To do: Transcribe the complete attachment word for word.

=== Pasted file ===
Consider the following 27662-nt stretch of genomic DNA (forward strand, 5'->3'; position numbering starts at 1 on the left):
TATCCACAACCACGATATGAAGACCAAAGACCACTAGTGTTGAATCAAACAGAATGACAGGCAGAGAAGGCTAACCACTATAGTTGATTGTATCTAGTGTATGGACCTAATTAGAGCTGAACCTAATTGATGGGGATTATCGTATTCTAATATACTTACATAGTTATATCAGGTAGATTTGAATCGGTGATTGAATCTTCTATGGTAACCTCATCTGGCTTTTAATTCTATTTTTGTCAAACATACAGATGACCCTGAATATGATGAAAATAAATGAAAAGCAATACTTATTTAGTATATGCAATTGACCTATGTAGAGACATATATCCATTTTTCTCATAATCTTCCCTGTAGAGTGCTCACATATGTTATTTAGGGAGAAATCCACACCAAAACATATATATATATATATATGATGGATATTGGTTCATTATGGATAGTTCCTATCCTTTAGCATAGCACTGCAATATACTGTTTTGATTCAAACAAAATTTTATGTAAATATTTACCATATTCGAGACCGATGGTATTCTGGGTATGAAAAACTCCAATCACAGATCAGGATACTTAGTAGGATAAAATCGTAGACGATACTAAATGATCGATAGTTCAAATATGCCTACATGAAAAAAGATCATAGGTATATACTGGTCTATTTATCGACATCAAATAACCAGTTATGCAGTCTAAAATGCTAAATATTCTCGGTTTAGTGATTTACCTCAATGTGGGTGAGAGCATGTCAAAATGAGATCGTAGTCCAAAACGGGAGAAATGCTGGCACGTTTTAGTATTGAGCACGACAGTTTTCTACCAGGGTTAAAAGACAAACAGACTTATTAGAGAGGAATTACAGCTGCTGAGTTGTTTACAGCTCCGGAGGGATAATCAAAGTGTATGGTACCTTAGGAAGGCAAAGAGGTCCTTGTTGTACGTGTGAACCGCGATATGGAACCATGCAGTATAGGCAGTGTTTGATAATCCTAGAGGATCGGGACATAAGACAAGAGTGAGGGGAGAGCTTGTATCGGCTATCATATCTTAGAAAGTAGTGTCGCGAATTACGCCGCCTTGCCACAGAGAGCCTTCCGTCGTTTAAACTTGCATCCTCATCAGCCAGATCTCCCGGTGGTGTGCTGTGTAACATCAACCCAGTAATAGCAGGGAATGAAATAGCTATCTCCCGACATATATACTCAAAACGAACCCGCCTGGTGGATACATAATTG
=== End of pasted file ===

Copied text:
Consider the following 27662-nt stretch of genomic DNA (forward strand, 5'->3'; position numbering starts at 1 on the left):
TATCCACAACCACGATATGAAGACCAAAGACCACTAGTGTTGAATCAAACAGAATGACAGGCAGAGAAGGCTAACCACTATAGTTGATTGTATCTAGTGTATGGACCTAATTAGAGCTGAACCTAATTGATGGGGATTATCGTATTCTAATATACTTACATAGTTATATCAGGTAGATTTGAATCGGTGATTGAATCTTCTATGGTAACCTCATCTGGCTTTTAATTCTATTTTTGTCAAACATACAGATGACCCTGAATATGATGAAAATAAATGAAAAGCAATACTTATTTAGTATATGCAATTGACCTATGTAGAGACATATATCCATTTTTCTCATAATCTTCCCTGTAGAGTGCTCACATATGTTATTTAGGGAGAAATCCACACCAAAACATATATATATATATATATGATGGATATTGGTTCATTATGGATAGTTCCTATCCTTTAGCATAGCACTGCAATATACTGTTTTGATTCAAACAAAATTTTATGTAAATATTTACCATATTCGAGACCGATGGTATTCTGGGTATGAAAAACTCCAATCACAGATCAGGATACTTAGTAGGATAAAATCGTAGACGATACTAAATGATCGATAGTTCAAATATGCCTACATGAAAAAAGATCATAGGTATATACTGGTCTATTTATCGACATCAAATAACCAGTTATGCAGTCTAAAATGCTAAATATTCTCGGTTTAGTGATTTACCTCAATGTGGGTGAGAGCATGTCAAAATGAGATCGTAGTCCAAAACGGGAGAAATGCTGGCACGTTTTAGTATTGAGCACGACAGTTTTCTACCAGGGTTAAAAGACAAACAGACTTATTAGAGAGGAATTACAGCTGCTGAGTTGTTTACAGCTCCGGAGGGATAATCAAAGTGTATGGTACCTTAGGAAGGCAAAGAGGTCCTTGTTGTACGTGTGAACCGCGATATGGAACCATGCAGTATAGGCAGTGTTTGATAATCCTAGAGGATCGGGACATAAGACAAGAGTGAGGGGAGAGCTTGTATCGGCTATCATATCTTAGAAAGTAGTGTCGCGAATTACGCCGCCTTGCCACAGAGAGCCTTCCGTCGTTTAAACTTGCATCCTCATCAGCCAGATCTCCCGGTGGTGTGCTGTGTAACATCAACCCAGTAATAGCAGGGAATGAAATAGCTATCTCCCGACATATATACTCAAAACGAACCCGCCTGGTGGATACATAATTG